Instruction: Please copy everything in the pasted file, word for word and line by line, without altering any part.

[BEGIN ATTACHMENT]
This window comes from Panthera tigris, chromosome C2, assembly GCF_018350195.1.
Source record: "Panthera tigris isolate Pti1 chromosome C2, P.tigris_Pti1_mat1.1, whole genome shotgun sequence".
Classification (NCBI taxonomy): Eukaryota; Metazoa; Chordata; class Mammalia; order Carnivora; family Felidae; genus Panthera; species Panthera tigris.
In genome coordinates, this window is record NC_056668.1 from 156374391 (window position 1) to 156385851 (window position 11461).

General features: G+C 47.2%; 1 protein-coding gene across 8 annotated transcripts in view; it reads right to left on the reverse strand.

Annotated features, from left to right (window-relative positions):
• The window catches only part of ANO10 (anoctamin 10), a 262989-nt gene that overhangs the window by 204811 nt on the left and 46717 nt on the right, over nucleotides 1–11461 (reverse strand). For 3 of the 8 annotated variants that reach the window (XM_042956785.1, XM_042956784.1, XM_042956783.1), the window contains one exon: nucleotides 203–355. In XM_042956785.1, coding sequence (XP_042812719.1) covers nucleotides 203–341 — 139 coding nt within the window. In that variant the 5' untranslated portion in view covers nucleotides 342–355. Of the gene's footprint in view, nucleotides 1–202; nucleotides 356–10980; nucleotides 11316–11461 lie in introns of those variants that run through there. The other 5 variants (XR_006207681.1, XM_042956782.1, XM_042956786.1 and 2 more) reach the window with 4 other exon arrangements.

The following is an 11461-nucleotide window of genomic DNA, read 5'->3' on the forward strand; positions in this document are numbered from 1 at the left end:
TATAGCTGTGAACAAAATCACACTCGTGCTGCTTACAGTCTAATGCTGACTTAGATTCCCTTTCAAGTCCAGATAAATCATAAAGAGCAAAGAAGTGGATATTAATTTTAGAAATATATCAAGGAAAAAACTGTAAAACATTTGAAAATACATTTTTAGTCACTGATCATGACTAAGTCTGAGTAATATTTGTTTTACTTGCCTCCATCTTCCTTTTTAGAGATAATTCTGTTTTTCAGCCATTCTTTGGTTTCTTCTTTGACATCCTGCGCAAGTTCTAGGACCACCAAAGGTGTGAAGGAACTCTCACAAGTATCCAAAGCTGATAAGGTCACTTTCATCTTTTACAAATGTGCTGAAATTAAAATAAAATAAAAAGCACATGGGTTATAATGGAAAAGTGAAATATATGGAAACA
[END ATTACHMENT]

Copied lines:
This window comes from Panthera tigris, chromosome C2, assembly GCF_018350195.1.
Source record: "Panthera tigris isolate Pti1 chromosome C2, P.tigris_Pti1_mat1.1, whole genome shotgun sequence".
Classification (NCBI taxonomy): Eukaryota; Metazoa; Chordata; class Mammalia; order Carnivora; family Felidae; genus Panthera; species Panthera tigris.
In genome coordinates, this window is record NC_056668.1 from 156374391 (window position 1) to 156385851 (window position 11461).

General features: G+C 47.2%; 1 protein-coding gene across 8 annotated transcripts in view; it reads right to left on the reverse strand.

Annotated features, from left to right (window-relative positions):
• The window catches only part of ANO10 (anoctamin 10), a 262989-nt gene that overhangs the window by 204811 nt on the left and 46717 nt on the right, over nucleotides 1–11461 (reverse strand). For 3 of the 8 annotated variants that reach the window (XM_042956785.1, XM_042956784.1, XM_042956783.1), the window contains one exon: nucleotides 203–355. In XM_042956785.1, coding sequence (XP_042812719.1) covers nucleotides 203–341 — 139 coding nt within the window. In that variant the 5' untranslated portion in view covers nucleotides 342–355. Of the gene's footprint in view, nucleotides 1–202; nucleotides 356–10980; nucleotides 11316–11461 lie in introns of those variants that run through there. The other 5 variants (XR_006207681.1, XM_042956782.1, XM_042956786.1 and 2 more) reach the window with 4 other exon arrangements.

The following is an 11461-nucleotide window of genomic DNA, read 5'->3' on the forward strand; positions in this document are numbered from 1 at the left end:
TATAGCTGTGAACAAAATCACACTCGTGCTGCTTACAGTCTAATGCTGACTTAGATTCCCTTTCAAGTCCAGATAAATCATAAAGAGCAAAGAAGTGGATATTAATTTTAGAAATATATCAAGGAAAAAACTGTAAAACATTTGAAAATACATTTTTAGTCACTGATCATGACTAAGTCTGAGTAATATTTGTTTTACTTGCCTCCATCTTCCTTTTTAGAGATAATTCTGTTTTTCAGCCATTCTTTGGTTTCTTCTTTGACATCCTGCGCAAGTTCTAGGACCACCAAAGGTGTGAAGGAACTCTCACAAGTATCCAAAGCTGATAAGGTCACTTTCATCTTTTACAAATGTGCTGAAATTAAAATAAAATAAAAAGCACATGGGTTATAATGGAAAAGTGAAATATATGGAAACA